can someone upload the link to the potential "trade deals that must happen" on espn insider cuz i wanna read what it says but i dont hav insider
We're still more than a month away from the trade deadline, but as Oklahoma City showed with its recent heist of Eric Maynor from Utah, trading season is already underway.
As we head toward the Feb. 18 deadline, we'll hear lots of names and teams come up. Virtually every club in the league has some interest, whether as a buyer or a seller, in reshaping their roster.
For that reason, lots of potential trades could happen. Lots and lots and lots of them. But today, I'm going to focus on a much smaller subset of those -- the trades that have to happen.
NBA Trade Machine
Put on your GM hat and make your own trades and deals.
In each case, a team finds itself over the luxury-tax line and heading nowhere, providing a mammoth incentive to cut money between now and Feb. 18 to get under the threshold. The Wizards, of course, are the most prominent example, thanks to the Gilbert Arenas saga and their 11-22 record. But the Hornets, Jazz and Heat all find themselves over the tax line but without any realistic hope of contending. As a result, they're not just hoping to make a deal -- they need to.
Thus, I expect most of the action to happen around those four teams on deadline day. Other swaps can and probably will happen, but there's much less urgency to them. These are the four situations I'll be watching most closely over the next month, as they'll likely be the epicenter of any trade discussions:
Washington Wizards, $8.75 million over the luxury tax
The Wizards are going nowhere fast, so it seems preposterous to think they'll fork out nearly $9 million in tax and forego another $4 million or so in distributions from the league just to win 28 games instead of 25 (presuming they'll be unsuccessful in voiding Arenas' contract before the trade deadline).
Here's where it gets tricky -- since Oklahoma City swallowed up Matt Harpring's deal in the Maynor trade, there's nobody left with the cap space to take on a big contract. The most-discussed deal for Washington would be to send Antawn Jamison to Cleveland for Zydrunas Ilgauskas' expiring contract, since that gets Washington off the hook for the last three years of Jamison's deal; I have no doubt Washington could also be persuaded to waive Ilgauskas to allow Cleveland to re-sign him.
The problem is that such a deal does nothing for the Wizards' present tax situation. As a result, there's less urgency for such a trade than there is for other possibilities. In fact, the Wizards' best chances at deals may not involve any of their big three of Jamison, Arenas and Caron Butler.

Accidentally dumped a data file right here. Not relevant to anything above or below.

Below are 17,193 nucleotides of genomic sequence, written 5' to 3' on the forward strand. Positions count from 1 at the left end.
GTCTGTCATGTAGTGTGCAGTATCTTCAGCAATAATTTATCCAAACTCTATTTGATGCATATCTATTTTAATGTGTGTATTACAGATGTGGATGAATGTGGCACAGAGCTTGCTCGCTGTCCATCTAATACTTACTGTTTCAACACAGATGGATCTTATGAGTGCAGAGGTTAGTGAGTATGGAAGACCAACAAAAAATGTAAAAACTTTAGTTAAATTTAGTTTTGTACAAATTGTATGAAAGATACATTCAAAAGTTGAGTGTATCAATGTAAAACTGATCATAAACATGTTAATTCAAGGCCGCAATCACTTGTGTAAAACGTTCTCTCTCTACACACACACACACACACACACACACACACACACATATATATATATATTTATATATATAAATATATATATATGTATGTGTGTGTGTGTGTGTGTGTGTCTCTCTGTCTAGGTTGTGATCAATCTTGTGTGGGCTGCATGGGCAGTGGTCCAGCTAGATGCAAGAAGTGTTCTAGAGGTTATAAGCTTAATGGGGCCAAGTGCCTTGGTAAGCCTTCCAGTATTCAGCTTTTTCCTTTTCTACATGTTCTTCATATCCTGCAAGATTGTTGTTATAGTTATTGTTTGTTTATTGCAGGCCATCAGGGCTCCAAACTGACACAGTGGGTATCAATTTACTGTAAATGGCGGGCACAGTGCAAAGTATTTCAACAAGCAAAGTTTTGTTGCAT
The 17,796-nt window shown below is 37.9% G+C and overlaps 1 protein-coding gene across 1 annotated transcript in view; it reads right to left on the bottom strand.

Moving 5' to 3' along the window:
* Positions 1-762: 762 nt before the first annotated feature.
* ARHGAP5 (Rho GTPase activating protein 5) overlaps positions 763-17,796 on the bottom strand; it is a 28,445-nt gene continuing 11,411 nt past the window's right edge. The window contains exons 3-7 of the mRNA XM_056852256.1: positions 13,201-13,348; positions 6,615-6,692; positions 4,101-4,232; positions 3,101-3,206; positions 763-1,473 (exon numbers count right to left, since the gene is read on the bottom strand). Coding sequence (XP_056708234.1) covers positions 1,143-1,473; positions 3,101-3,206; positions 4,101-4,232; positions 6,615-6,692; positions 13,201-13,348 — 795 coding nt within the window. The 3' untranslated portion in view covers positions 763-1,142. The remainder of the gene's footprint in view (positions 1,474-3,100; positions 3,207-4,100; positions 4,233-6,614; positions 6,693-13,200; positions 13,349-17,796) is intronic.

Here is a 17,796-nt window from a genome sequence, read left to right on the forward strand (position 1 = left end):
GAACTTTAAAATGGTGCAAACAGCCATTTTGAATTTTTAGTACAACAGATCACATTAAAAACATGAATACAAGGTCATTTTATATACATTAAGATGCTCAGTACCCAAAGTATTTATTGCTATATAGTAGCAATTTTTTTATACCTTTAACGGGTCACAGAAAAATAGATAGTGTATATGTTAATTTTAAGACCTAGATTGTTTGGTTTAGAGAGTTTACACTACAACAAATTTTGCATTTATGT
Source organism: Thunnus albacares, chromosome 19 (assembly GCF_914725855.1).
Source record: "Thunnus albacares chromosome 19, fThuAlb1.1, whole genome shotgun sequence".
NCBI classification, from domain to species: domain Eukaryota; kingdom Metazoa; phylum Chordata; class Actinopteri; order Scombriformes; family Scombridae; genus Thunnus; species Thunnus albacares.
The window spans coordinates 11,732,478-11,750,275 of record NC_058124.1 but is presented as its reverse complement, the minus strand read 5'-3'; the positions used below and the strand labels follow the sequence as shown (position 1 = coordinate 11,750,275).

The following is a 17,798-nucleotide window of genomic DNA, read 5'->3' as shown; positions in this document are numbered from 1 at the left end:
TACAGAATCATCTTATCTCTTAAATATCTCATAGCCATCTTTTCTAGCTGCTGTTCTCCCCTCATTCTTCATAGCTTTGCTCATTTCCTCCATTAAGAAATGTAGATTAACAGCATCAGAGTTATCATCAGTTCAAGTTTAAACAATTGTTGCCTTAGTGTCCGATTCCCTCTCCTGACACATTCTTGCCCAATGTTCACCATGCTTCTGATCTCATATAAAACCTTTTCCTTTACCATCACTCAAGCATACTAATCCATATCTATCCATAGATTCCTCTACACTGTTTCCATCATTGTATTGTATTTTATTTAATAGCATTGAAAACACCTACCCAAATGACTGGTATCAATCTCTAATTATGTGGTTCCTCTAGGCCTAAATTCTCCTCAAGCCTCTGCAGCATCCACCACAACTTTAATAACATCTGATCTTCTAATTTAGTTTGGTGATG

For instance, consider this deal: Orlando uses its massive trade exception from the Hedo Turkoglu trade, adding Mike Miller, Dominic McGuire and DeShawn Stevenson (with the exception) from Washington, while sending J.J. Redick to Washington and Mickael Pietrus to Memphis. The trade would shore up the Magic's shooting and also clean up next year's balance sheet a bit.
If Orlando doesn't like that one, several potential variants work. For instance, Wizards center Brendan Haywood could go to the Magic while Redick stays in Orlando ... or the Magic could add Haywood, send Redick and Anthony Johnson to Memphis and hang on to Pietrus ... or the Magic could acquire Butler instead of Miller ... or the Magic could obtain Jamison instead of Miller and send either Brandon Bass or Marcin Gortat (with his consent, which presumably he'd give) back to Washington.
In any case, a three-way deal with Orlando and Memphis is the obvious escape hatch for the Wizards' predicament. But Memphis (or Sacramento) must be involved, since all the avenues above require using nearly all of the Grizzlies' or Kings' $4.2 million in remaining cap space. The best arrangement I come up with has Washington sending Randy Foye and Javaris Crittenton to Memphis and the Grizzlies sending Hamed Haddadi and Steven Hunter to Washington to complete the deal.
At the end, the Wizards will have wiped away $9 million in tax obligations, even before we get into any of the particulars with Arenas.
New Orleans Hornets, $3.33 million over
The Hornets may make the playoffs despite their slow start, but that doesn't change their terrible economics. The Hornets aren't making much bank and are unlikely to sign off on what amounts to $10 million in expenses ($3 million in salary, $3 million in luxury tax, $4 million in foregone distributions) just to give themselves a 50-50 chance of making the playoffs as L.A.'s Round 1 punching bag.
New Orleans has added incentive because the Hornets already are over next year's projected luxury-tax line by several million dollars. (Orlando, the Lakers, Denver and Dallas are the only other four teams that are certain to be over, though several other clubs dance perilously close to the line.) Because of this, some wonder if the Hornets will be forced to deal David West, but I doubt it will come to that.